Ebonics: The Subject Still Stirs Strong Feelings

Dennis Baron debaron at uiuc.edu
Thu Jul 26 01:48:59 UTC 2007

Right, Harold, but I was just talking about BE.  The French, as they  
say, were a whole nother thing.


On Jul 25, 2007, at 7:49 PM, Harold Schiffman wrote:

This goes back even further, I think; Bourdieu shows how when public  
education finally got going on a national scale in the 1880's, the  
goal of teachers became one of replacing patois (which was an  
inherently deficient linguistic system) with standard French, so  
that  the famous 'lucidity, clarity and logic" of the French language  
could then restructure the minds of young French persons.

I quote from an article of mine on the subject:

"Bourdieu and Whorf:  It is also interesting to note that Bourdieu  
specifically discerns a kind of folk-Whorfian (Mertz 1982) world-view  
at work in the imposition and functioning of this model. Teachers in  
French schools are on the front lines, as it were, working constantly  
to ``inculcate a clear faculty of expression and of each emotion,"  
i.e. through language. They work to replace the patois, which is  
nothing but a jumble of confusion, with standard French, itself the  
only ``clear and fixed" thing that deserves to be in their heads, and  
trying to get them to perceive and feel things in the same way. The  
work of the teacher is ``to erect the common conscience of the  
nation." Bourdieu calls this a Whorfian or Humboldtian theory of  
language, which sees scholarly action as ``intellectual and moral  
integration." (Bourdieu op cit.p.32.) Teaching language, therefore,  
is a kind of mind control;' instilling the standard language in the  
heads of children will reprogram them to think clearly."

(From a paper entitled "French Language Policy: Centrism, Orwellian  
dirigisme, or Economic Determinism?" in a volume edited by Li Wei,  
Jean-Marc Dewaele, and Alex Housen, entitled Opportunities and  
Challenges of Bilingualism. published in Contributions to the  
Sociology of Language.(87) 2002, pp. 89-104. On-line at:

On 7/25/07, Dennis Baron <debaron at uiuc.edu> wrote:
This goes back -- in the linguistic literature -- at least to the  
1960s with the work of Engelmann and Bereiter on the language of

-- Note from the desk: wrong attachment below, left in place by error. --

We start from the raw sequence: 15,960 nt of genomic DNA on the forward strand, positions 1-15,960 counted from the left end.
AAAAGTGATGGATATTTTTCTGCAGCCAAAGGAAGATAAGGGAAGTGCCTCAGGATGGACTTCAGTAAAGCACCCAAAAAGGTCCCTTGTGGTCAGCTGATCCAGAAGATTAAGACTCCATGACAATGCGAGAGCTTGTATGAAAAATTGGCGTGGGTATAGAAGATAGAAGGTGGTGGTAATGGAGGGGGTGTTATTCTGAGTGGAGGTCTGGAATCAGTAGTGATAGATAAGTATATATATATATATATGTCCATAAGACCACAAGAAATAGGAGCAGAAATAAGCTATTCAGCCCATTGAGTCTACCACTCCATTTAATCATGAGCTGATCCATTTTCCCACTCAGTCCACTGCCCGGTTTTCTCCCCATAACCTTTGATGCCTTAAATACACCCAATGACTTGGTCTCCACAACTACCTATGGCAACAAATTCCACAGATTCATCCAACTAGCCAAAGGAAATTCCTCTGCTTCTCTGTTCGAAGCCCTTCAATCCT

disadvantaged African-American children in preschool  (?headstart)  
programs in Urbana IL -- as I recall, that report claimed that these  
four year olds came to school with no language at all, and it was  
what Labov was reacting against in "The Logic of Nonstandard English"  
and his 1966 report on language in the inner city.


On Jul 25, 2007, at 12:00 PM, Anthea Fraser Gupta wrote:

On 7/25/07 12:19 PM, "Anthea Fraser Gupta" < A.F.Gupta at leeds.ac.uk>  

Can anyone explain why all this literature refers to 'language  
and not to 'the learning of Standard English'? Using 'language  
makes it sound as if children are coming to school without any language!

Ron wrote "And that's exactly what the dominant US folk ideology  
assumes about the
language of African Americans."
Exactly -- is anyone challenging the terminology?


*     *     *     *     *
Anthea Fraser Gupta (Dr)
School of English, University of Leeds, LS2 9JT < www.leeds.ac.uk/ 
NB: Reply to a.f.gupta at leeds.ac.uk
*     *     *     *     *

From: owner-lgpolicy-list at ccat.sas.upenn.edu [ mailto:owner-lgpolicy- 
list at ccat.sas.upenn.edu] On Behalf Of Ronald Kephart
Sent: 25 July 2007 17:22
To: lgpolicy-list at ccat.sas.upenn.edu
Subject: Re: Ebonics: The Subject Still Stirs Strong Feelings



Harold F. Schiffman

Professor Emeritus of
Dravidian Linguistics and Culture
Dept. of South Asia Studies
University of Pennsylvania
Philadelphia, PA 19104-6305

Phone:  (215) 898-7475
Fax:  (215) 573-2138

Email:  haroldfs at gmail.com


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